Experts say opt-out clause in the province’s privatization plans for legal weed will allow underground market to flourish and leave medpot patients high and dry
With the province’s plan for legalization allowing municipalities to opt out of having recreational marijuana sold within their city limits, reefer madness is alive and well in 2018.
Oakville, Richmond Hill and Markham have announced they will be the cannabis equivalent of dry states come legalization.
You can purchase tobacco, alcohol, guns and opioids within Oakville, Markham and Richmond Hill’s borders, but neither will allow the morally corrupt cannabis plant to be sold within their good city.
In fact, it seems that cannabis users, recreational or otherwise, are the kind of people not welcome in these towns.
“The concern with the community is that it will be seen as an acceptable thing to do, and most parents don’t want their children thinking that is the case,” Richmond Hill Mayor Dave Barrow told CTV News last month. “Our community is saying we just don’t want to have it available.”
The result will be a strengthened black market for cannabis sales in those communities.
“What they are really opting for is an underground cannabis industry rather than one that is regulated,” says lawyer Paul Lewin.
The purpose of legalizing cannabis is to take an unregulated industry and regulate it.
But Premier Doug Ford has opted to replace the Liberals’ plan to sell weed through government-controlled cannabis stores with a fully private model, which will be up and running by next spring instead of when legalization is set to kick in on October 17.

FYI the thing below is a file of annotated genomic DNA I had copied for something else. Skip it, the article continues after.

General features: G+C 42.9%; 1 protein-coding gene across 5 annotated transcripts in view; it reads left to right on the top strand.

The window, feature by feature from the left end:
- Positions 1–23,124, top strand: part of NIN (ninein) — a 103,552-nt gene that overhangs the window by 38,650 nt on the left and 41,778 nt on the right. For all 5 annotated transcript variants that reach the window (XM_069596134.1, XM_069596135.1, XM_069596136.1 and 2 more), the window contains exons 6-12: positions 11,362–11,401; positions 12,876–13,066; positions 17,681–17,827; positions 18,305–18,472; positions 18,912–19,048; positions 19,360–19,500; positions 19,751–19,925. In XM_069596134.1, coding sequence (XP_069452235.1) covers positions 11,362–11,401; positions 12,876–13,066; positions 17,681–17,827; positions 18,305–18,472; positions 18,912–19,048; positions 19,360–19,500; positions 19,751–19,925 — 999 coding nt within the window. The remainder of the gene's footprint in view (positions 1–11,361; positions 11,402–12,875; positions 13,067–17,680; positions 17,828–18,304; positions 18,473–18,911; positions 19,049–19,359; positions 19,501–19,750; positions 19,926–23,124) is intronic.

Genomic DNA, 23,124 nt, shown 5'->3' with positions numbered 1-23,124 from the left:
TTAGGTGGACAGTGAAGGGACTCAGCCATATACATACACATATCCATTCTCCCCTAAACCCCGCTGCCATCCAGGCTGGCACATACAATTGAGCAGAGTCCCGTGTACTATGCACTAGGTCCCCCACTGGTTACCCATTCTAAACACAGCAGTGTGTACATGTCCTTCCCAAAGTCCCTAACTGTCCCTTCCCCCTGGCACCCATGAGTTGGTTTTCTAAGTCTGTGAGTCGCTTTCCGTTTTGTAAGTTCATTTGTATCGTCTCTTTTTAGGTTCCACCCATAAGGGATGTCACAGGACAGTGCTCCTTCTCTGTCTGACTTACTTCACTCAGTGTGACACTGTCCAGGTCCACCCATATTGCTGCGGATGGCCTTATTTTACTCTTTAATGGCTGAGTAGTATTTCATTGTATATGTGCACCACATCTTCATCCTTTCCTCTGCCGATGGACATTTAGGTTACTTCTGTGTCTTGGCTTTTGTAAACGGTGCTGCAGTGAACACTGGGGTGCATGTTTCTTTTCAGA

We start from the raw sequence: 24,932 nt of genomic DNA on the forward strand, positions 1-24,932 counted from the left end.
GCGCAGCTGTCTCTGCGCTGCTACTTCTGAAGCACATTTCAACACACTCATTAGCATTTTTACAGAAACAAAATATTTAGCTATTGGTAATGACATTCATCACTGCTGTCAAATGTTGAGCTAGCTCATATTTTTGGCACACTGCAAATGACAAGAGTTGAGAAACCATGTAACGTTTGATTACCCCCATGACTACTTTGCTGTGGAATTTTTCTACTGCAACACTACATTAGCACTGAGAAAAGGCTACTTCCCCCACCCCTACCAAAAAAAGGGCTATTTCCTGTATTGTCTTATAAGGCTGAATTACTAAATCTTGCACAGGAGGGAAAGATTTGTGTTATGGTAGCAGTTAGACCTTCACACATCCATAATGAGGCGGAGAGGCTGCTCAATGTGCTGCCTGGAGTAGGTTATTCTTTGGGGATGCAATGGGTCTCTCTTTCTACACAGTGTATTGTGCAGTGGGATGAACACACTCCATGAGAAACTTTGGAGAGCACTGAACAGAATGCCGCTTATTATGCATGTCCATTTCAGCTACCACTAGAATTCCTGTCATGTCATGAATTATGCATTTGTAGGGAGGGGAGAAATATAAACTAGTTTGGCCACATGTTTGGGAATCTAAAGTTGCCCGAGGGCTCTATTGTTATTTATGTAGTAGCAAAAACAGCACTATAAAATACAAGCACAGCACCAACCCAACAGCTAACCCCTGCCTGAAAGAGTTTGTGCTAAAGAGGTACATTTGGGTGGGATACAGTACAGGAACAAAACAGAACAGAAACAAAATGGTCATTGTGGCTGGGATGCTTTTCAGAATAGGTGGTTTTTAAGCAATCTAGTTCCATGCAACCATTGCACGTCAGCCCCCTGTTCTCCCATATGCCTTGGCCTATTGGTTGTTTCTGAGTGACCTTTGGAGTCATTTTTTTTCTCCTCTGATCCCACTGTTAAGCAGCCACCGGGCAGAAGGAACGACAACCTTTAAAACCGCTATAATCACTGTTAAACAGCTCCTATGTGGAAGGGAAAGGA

Until then, cannabis will be sold exclusively online in Ontario, while the fate of dispensaries already operating in a legal grey area remains up in the air.
While civic leaders in Oakville, Markham and Richmond Hill might be trying to send a message to their youth that they don’t approve of cannabis, lawyer Trina Fraser says forcing weed out of entire cities will only make weed far more accessible to minors through the underground market.
“Drug dealers aren’t checking IDs,” says Fraser.
The Cannabis Council of Canada says it’s confident most communities that choose to opt out will eventually decide to opt in. (Any municipality that chooses to opt out can opt back in, but if you opt in, there is no opting out later.)
“We think most communities will see the benefit of replacing an existing illegal marketplace with a legal one,” says executive director Allan Rewak.
In the meantime, however, the decision of municipalities to opt out of recreational marijuana sales “will cause very serious gaps in reasonable access for medical patients as well,” says lawyer Jack Lloyd.
Patients prescribed medical marijuana are currently required to go through a mail-order system. Relying on the mail for medication is inherently problematic. Any number of circumstances, even weather, can cause a patient to be without weed.
If it were any other prescription, a patient could just walk to their local pharmacy. That is not the case for medical cannabis, but dispensaries are often able to fill that void. The decisions of Oakville, Markham and Richmond Hill will create problems for patients in those communities.
“They are saying that those individuals who live in that area can’t go to a store and access medicine,” says Lloyd. “It’s ridiculous.”
The decision of some municipalities to not allow legal weed within their borders will create huge gaps in the cannabis delivery system.